A critical vulnerability in file transfer system MOVEit Transfer is being actively exploited by hackers, who are using the bug to steal data from the software company’s customers. MOVEit is deployed widely across the public sector in the UK and the US, and users are being urged to take action to safeguard their networks.
The vulnerability is under active exploitation according to research from security company Rapid7. Progress Software, which makes MOVEit Transfer, has released a series of patches to combat the problem.
Vulnerability in MOVEit Transfer exploited by hackers
MOVEit Transfer provides automated file transfers of sensitive information, and is widely used in the private sector and by government agencies.
Progress Software describes the exploit as an SQL injection flaw that allows for “escalated privileges and potential unauthorised access” on targeted systems.
The damage could be widespread. According to Rapid7, there had been 2,500 instances of MOVEit Transfer exposed online by the end of May. The majority of these seem to affect clients in the US, the security company said.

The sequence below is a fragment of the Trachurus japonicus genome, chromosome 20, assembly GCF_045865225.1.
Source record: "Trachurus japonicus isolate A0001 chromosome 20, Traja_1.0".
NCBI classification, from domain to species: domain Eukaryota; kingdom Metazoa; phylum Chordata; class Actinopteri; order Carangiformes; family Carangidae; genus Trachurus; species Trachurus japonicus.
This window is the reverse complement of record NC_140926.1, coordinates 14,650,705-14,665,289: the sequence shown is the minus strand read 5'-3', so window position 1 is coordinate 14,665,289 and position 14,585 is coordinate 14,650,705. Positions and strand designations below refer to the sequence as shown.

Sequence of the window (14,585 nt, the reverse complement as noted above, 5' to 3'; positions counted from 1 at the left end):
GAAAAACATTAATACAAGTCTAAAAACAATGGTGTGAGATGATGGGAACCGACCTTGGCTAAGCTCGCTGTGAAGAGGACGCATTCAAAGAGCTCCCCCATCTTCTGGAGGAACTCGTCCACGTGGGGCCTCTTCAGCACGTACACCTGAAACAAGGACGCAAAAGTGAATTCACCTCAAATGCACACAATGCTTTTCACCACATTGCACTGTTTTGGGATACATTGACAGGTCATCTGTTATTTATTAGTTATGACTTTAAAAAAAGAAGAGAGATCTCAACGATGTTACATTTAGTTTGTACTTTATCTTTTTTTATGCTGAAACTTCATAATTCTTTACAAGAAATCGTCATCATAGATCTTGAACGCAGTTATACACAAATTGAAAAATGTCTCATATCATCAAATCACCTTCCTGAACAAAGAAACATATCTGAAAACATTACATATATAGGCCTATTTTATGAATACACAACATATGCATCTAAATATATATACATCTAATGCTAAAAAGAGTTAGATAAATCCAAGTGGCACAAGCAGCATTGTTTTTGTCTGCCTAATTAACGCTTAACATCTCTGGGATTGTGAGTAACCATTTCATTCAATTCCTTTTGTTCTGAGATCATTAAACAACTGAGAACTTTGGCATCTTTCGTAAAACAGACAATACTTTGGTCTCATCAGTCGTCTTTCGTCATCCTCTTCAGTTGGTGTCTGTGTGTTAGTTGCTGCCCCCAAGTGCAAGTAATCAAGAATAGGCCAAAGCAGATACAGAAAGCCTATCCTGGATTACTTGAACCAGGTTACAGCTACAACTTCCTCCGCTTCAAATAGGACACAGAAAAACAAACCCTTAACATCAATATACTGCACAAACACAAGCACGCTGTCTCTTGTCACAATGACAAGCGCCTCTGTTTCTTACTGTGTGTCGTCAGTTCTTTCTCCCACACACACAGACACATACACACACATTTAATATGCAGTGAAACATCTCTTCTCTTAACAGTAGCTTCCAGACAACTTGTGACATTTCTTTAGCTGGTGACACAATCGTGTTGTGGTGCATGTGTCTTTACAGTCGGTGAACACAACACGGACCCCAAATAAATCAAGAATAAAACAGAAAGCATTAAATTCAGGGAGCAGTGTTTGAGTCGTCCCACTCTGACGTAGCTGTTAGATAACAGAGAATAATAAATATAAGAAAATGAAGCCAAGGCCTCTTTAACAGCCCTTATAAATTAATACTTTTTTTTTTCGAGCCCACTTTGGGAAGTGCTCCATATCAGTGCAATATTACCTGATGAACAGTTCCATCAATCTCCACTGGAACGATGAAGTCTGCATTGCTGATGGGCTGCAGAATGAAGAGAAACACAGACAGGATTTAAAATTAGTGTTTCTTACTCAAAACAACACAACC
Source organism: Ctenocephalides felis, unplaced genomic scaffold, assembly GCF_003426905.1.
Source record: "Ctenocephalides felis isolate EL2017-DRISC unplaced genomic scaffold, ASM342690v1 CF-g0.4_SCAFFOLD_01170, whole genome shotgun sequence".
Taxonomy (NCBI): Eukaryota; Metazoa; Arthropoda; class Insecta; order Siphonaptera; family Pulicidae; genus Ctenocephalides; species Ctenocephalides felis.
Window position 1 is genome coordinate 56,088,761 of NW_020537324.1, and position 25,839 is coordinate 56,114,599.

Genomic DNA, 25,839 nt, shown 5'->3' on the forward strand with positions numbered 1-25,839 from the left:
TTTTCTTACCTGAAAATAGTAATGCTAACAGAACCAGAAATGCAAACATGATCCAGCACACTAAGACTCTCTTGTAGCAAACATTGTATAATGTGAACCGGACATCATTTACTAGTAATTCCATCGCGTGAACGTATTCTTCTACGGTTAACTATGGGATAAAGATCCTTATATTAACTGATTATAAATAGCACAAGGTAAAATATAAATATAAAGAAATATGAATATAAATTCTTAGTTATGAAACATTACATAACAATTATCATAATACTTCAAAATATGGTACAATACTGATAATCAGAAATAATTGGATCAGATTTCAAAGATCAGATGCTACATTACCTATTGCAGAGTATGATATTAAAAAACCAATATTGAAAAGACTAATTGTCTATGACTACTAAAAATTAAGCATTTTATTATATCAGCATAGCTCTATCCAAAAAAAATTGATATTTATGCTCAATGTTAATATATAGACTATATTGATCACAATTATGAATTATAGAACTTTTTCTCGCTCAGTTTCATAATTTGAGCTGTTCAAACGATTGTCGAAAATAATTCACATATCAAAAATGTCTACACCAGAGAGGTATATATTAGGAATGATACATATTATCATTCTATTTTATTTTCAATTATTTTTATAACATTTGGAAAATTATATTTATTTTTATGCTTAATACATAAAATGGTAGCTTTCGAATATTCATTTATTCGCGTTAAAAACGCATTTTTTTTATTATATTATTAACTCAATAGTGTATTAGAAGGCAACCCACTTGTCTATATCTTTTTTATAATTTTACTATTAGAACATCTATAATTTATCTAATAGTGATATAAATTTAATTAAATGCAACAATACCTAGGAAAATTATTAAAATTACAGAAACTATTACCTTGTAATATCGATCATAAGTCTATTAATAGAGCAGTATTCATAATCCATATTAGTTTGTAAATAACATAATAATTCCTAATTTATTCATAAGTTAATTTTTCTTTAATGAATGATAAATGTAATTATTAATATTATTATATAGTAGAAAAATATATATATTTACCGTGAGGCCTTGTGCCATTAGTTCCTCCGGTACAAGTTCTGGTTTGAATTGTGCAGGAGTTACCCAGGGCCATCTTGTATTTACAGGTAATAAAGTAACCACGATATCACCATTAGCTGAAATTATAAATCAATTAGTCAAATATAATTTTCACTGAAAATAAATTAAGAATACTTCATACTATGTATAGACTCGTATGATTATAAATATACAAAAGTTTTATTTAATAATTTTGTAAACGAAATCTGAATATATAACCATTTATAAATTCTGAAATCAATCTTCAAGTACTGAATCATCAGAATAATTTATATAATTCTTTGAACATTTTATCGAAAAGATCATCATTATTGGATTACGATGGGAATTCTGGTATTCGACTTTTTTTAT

Researchers at another cybersecurity vendor, GreyNoise, observed scanning activity for the login page of MOVEit as early as 3 March. “While we have not observed activity directly related to exploitation, all of the five IPs we have observed attempting to discover the location of MOVEit installations were marked as ‘malicious’ by GreyNoise for prior activities,” relating to cybercrime, the company explains.
Tech Monitor has contacted Progress Software for comment, but speaking to Reuters, the company’s CIO Ian Pitt said it noted the vulnerability on 28 May and moved quickly to make patches available. Pitt said the problem also impacts the company’s cloud service, but that he is not aware of any exploits taking advantage of this.
How MOVEit Transfer customers should respond
Based on this scanning activity, researchers at GreyNoise recommend that users of this transfer service should extend the time window for their review of potentially malicious activity to at least 90 days.
Progress Software is urging customers using the file transfer service to “immediately” disable all HTTP and HTTPS traffic to their transfer environments and to moderate firewalls to deny such traffic to MOVEit Transfer ports.
Security researcher Kevin Beaumont believes the impact of the vulnerability could be significant, writing on Mastodon that the company has a “huge US footprint, including the US government”. Beaumont warned: “Everyone online is still vulnerable, this includes some big banks.”
The UK’s NHS has released an advisory through its NHS Digital platform posting mitigation advice. US cybersecurity agency CISA has also released a warning, urging customers of MOVEit Transfer to take immediate action.